Jan 19, 2010

Daydream Believer

I was trying to daydream, but my mind kept wandering. ~Steven Wright

You get ideas from daydreaming. You get ideas from being bored. You get ideas all the time. The only difference between writers and other people is we notice when we're doing it. ~Neil Gaiman

Call someone a daydreamer and you may as well call them a flake, a space cadet, or a slacker. Daydreams, and daydreamers, have got a bum rap over the years, and I’m here to change all that.

Psychologists estimate that we daydream for one-third to one-half of our waking hours, although a single daydream lasts only a few minutes.

Specifically, daydreaming helps you:

Relax. Like meditation, daydreaming allows your mind to take a break, a mini-vacation in which to release tension and anxiety and "return" refreshed. It's also very useful for controlling anxiety and phobias.

Manage conflict. Organized daydreaming -- or visualization – can be used to curb anxiety and is also useful for personal conflicts.

Maintain relationships. Absence makes the heart grow fonder, especially among daydreamers. Happy couples tend to think about one another when they're apart, which has the effect of psychologically maintaining the relationship. We imagine sharing good news with them, along with our successes and failures. Unhappy couples daydream about arguments and ruminate about conflict while happy individuals think positively ahead."

Boost productivity. Allowing yourself a few minutes for daydreaming can help you to be more productive in the long run.

Boost creativity and achieve goals. The beauty of daydreams is that nothing is impossible. You can aim high in daydreams and end up working harder to make your dreams a reality.

Relieve boredom. People with monotonous jobs, like factory workers and security guards, often use daydreaming to keep their minds stimulated and to get them through the day.

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Almost all people daydream, although the frequency of daydreaming varies considerably from individual to individual.

Similar to dreams experienced during sleep, daydreams occur in cycles set by biological cycles of temperature and hormone levels (psychologists estimate that the average person daydreams about every 90 minutes), and peak around the lunch hour (noon to 2 P.M.).

Daydreaming first occurs for most people during childhood, sometime before age three, and these early daydreams set the pattern for adult daydreaming. Children who have positive, happy daydreams of success and achievement generally continue these types of mental images into adulthood; these daydreamers are most likely to benefit from the positive aspects of mental imagery. Daydreams become the impetus for problem-solving, creativity, or accomplishment.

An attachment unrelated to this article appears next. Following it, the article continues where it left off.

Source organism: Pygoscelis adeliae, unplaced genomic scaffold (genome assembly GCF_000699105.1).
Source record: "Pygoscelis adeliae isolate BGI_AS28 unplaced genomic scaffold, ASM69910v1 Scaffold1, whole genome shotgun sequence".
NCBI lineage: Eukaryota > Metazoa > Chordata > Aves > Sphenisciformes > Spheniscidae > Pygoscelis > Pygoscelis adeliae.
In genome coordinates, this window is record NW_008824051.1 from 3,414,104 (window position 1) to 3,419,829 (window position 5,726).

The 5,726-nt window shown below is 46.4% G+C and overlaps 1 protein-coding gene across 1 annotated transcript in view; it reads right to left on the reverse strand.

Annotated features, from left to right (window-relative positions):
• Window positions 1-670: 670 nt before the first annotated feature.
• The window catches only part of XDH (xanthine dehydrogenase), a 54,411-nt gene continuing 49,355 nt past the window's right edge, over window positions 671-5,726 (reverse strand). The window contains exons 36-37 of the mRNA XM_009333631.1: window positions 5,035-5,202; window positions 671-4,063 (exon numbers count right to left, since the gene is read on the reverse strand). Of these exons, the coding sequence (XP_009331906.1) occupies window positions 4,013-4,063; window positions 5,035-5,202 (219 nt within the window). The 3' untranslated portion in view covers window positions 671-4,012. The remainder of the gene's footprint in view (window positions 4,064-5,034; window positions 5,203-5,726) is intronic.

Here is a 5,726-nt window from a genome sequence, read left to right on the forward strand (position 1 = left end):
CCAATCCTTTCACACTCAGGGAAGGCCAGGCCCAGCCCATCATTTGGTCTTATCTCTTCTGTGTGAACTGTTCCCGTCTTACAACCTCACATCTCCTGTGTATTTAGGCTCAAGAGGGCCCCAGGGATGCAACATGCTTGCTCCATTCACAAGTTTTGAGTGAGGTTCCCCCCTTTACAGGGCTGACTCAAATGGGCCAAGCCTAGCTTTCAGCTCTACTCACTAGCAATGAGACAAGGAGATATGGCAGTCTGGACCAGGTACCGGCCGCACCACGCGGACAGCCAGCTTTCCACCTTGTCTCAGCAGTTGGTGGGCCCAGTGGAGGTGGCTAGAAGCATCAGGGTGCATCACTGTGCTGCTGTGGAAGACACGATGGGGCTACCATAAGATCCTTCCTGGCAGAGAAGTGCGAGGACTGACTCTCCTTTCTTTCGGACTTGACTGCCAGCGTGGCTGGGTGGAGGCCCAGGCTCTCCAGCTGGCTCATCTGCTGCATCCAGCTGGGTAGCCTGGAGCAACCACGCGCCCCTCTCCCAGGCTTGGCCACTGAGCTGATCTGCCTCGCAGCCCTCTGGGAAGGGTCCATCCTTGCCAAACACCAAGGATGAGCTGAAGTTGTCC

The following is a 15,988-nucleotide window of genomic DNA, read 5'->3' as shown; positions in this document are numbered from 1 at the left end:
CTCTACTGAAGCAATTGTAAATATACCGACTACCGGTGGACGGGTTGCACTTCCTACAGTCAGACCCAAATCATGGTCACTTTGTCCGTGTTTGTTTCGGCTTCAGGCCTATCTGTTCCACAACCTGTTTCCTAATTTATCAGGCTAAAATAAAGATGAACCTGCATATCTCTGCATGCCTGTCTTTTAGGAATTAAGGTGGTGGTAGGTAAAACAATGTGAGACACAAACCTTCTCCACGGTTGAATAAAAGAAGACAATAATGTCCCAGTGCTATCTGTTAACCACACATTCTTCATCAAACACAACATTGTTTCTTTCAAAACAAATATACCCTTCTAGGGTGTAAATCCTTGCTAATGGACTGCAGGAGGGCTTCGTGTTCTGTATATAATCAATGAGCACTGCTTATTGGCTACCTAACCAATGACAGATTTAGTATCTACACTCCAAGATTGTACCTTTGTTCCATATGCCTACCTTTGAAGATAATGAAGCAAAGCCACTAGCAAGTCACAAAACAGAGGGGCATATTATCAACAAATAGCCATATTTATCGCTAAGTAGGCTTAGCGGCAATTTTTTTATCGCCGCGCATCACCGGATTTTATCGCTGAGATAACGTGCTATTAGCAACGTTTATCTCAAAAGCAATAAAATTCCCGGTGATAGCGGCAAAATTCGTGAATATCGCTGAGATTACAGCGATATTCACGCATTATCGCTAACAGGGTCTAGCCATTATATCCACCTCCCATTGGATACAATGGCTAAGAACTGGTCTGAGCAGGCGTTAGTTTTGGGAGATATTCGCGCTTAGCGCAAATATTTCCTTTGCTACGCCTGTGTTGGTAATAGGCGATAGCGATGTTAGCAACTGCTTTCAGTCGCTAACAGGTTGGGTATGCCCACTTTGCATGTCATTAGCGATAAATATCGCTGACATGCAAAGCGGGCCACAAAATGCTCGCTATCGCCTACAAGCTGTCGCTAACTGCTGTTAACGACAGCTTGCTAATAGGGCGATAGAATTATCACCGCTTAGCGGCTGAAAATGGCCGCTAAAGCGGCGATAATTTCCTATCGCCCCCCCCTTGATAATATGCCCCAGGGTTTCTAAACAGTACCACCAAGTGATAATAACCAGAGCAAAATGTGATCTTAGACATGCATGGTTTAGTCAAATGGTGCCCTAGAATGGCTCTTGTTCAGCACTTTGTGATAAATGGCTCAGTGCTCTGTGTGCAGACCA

On the other hand, children whose daydreams are negative, scary, or visualize disasters are likely to experience anxiety, and this pattern will carry over into adulthood as well. A child's daydreams may take a visible or public form-the daydreamer talks about his mental images while he is experiencing them, and may even act out the scenario she or he is imagining. After age ten, however, the process of internalizing daydreaming begins.

Although most psychologists view daydreams as generally healthy and natural, this was not always the case. In the 1960s, textbooks used for training teachers provided strategies for combating daydreaming. Sigmund Freud felt that only unfulfilled individuals created fantasies, and that daydreaming and fantasy were early signs of mental illness. By the late 1980s, most psychologists considered daydreams a natural component of the mental process for most individuals.

Kalina Christoff, of the University of B.C., headed a study that placed study participants inside an MRI scanner, where they performed the simple routine task of pushing a button when numbers appear on a screen. The researchers tracked subjects' attentiveness moment-to-moment through brain scans, subjective reports from subjects and by tracking their performance on the task.

Until now, scientists had thought that the brain's "default network," which is linked to easy, routine mental activity, was the only part of the brain that remains active when the mind wanders. But in the study subjects, the brain's "executive network" — associated with high-level, complex problem-solving — also lit up.

The less subjects were aware that their mind was wandering, the more both networks were activated.

"This study shows our brains are very active when we daydream — much more active than when we focus on routine tasks," Christoff said.

This suggests that daydreaming is an important cognitive state where we may unconsciously turn our attention from immediate tasks to sort through important problems in our lives.

It is not unusual for a daydream, or series of daydreams, to precede an episode of creative writing or invention. At their best, daydreams allow you a range of possibilities which, in the hard cold light of reality, aren't possible.

So let’s nix the negative stereotypes and become, in the words of The Monkees, "daydream believers."


Dolly said...

This is a great, detailed post. I love daydreaming, a pre-requisite for a writer I think.

Jamie D. said...

Excellent! I should print this out and hang it on my office wall...wonder how the boss would like that? LOL

Wonderful, informative post. :-)

C R Ward said...

Thank you ladies! Believe it or not, I cut this post by about half the words! :-)